Congratulations to Professor Kelly Shue and her co-author Samuel Hartzmark, The University of Chicago, who were recently awarded the Exeter Prize for Research in Experimental Economics, Decision Theory and Behavioral Economics for their paper, “A Tough Act to Follow: Contrast Effects in Financial Markets,” published in The Journal of Finance.
The prize is awarded to the best paper published in the previous calendar year in a peer-reviewed journal in the fields of Experimental Economics, Decision Theory and Behavioural Economics and the committe acknowledged that this year was again exceptionally competitive with a large number of excellent nominations.About the paper, “A Tough Act to Follow: Contrast Effects in Financial Markets,” and why it was selected:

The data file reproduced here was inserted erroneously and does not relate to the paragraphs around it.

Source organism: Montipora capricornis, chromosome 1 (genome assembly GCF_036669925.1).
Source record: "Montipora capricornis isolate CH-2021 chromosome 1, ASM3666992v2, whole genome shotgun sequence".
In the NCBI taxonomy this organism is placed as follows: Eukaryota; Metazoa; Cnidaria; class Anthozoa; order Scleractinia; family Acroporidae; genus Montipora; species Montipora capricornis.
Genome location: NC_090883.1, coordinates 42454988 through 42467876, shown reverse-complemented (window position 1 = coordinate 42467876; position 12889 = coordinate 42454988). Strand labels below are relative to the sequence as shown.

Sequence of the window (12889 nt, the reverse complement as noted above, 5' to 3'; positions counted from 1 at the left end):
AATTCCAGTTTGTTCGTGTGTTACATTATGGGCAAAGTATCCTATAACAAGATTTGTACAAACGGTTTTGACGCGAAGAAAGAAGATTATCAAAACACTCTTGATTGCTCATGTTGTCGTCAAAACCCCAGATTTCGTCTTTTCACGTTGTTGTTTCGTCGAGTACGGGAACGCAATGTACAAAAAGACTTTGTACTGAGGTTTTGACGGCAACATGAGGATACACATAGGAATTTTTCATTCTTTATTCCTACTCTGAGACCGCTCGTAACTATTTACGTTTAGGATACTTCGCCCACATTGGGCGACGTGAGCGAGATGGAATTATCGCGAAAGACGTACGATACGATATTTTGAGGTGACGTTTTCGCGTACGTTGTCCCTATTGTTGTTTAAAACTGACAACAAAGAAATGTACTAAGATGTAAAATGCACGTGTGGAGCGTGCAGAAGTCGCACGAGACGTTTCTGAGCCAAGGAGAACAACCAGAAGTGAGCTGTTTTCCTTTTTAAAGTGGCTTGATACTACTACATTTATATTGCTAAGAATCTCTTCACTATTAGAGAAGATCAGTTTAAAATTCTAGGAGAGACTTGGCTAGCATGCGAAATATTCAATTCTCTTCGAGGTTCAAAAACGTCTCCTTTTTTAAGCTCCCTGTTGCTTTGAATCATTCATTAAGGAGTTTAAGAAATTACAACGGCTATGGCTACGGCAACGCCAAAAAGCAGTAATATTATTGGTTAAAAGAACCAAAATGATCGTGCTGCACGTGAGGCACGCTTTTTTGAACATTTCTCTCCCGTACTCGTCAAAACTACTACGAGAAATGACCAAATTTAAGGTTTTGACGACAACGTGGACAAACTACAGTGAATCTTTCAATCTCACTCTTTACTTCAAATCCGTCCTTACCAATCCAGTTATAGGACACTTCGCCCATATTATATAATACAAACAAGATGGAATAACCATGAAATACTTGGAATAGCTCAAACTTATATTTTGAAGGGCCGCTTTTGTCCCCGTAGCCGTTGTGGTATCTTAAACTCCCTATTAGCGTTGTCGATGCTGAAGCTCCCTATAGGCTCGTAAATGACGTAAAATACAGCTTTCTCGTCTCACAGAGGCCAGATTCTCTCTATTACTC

The paper provides evidence that contrast effects exist in an important real-world setting: Financial markets. The contrast effect has previously been shown to be a psychological bias that inversely distorts humans’ perception of information. That is, individuals perceive signals as higher or lower than their true values, depending on what the recently observed signal was – even if that “benchmark” signal is actually irrelevant for the present evaluation. While this bias has been demonstrated primarily in controlled laboratory environments, evidence from the field is more limited but available for individual decision making contexts of, for example, speed dating and consumer housing and commuting choices. Hartzmark and Shue’s paper goes substantially further by providing evidence for the existence of contrast effects in the presence of typically disciplining arbitrage opportunities and expertise; that is, in sophisticated markets with professionals who make repeated investment decisions. Hartzmark and Shue show that contrast effects to preceding earnings’ announcements of oftentimes even irrelevant firms distort equilibrium prices and capital allocation. Furthermore, they find that this costly mispricing effect reverses within approximately 50 trading days. Finally, the authors argue convincingly that this contrast effect likely biases perceptions of news rather than expectations. Together, Hartzmark and Shue’s paper demonstrates to us that markets may not be as efficient as economists typically assume: Prices react not only to the absolute content of information but are also prone to perceptional errors stemming from relative comparisons.